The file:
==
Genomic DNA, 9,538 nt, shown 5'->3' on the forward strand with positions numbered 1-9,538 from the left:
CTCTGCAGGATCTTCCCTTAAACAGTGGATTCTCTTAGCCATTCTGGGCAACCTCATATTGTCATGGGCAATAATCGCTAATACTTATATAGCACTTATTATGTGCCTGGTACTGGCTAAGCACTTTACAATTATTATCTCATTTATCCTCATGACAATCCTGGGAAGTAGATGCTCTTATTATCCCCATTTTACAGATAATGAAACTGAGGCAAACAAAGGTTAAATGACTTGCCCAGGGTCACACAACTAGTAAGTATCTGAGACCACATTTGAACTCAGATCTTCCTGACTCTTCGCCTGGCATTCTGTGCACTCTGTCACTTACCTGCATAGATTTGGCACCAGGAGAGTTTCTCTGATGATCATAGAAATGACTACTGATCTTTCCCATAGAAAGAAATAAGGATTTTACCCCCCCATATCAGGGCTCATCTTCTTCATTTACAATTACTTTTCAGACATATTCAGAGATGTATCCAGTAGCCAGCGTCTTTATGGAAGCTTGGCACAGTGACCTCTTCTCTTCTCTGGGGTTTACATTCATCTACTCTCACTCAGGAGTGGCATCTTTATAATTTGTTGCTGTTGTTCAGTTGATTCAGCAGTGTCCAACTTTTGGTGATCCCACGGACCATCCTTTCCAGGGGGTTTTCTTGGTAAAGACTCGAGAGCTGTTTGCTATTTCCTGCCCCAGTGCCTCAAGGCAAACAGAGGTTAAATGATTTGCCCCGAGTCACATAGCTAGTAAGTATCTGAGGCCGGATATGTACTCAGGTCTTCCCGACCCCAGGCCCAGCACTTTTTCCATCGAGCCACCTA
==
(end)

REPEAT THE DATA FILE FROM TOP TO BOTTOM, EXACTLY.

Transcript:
Genomic DNA, 9,538 nt, shown 5'->3' on the forward strand with positions numbered 1-9,538 from the left:
CTCTGCAGGATCTTCCCTTAAACAGTGGATTCTCTTAGCCATTCTGGGCAACCTCATATTGTCATGGGCAATAATCGCTAATACTTATATAGCACTTATTATGTGCCTGGTACTGGCTAAGCACTTTACAATTATTATCTCATTTATCCTCATGACAATCCTGGGAAGTAGATGCTCTTATTATCCCCATTTTACAGATAATGAAACTGAGGCAAACAAAGGTTAAATGACTTGCCCAGGGTCACACAACTAGTAAGTATCTGAGACCACATTTGAACTCAGATCTTCCTGACTCTTCGCCTGGCATTCTGTGCACTCTGTCACTTACCTGCATAGATTTGGCACCAGGAGAGTTTCTCTGATGATCATAGAAATGACTACTGATCTTTCCCATAGAAAGAAATAAGGATTTTACCCCCCCATATCAGGGCTCATCTTCTTCATTTACAATTACTTTTCAGACATATTCAGAGATGTATCCAGTAGCCAGCGTCTTTATGGAAGCTTGGCACAGTGACCTCTTCTCTTCTCTGGGGTTTACATTCATCTACTCTCACTCAGGAGTGGCATCTTTATAATTTGTTGCTGTTGTTCAGTTGATTCAGCAGTGTCCAACTTTTGGTGATCCCACGGACCATCCTTTCCAGGGGGTTTTCTTGGTAAAGACTCGAGAGCTGTTTGCTATTTCCTGCCCCAGTGCCTCAAGGCAAACAGAGGTTAAATGATTTGCCCCGAGTCACATAGCTAGTAAGTATCTGAGGCCGGATATGTACTCAGGTCTTCCCGACCCCAGGCCCAGCACTTTTTCCATCGAGCCACCTA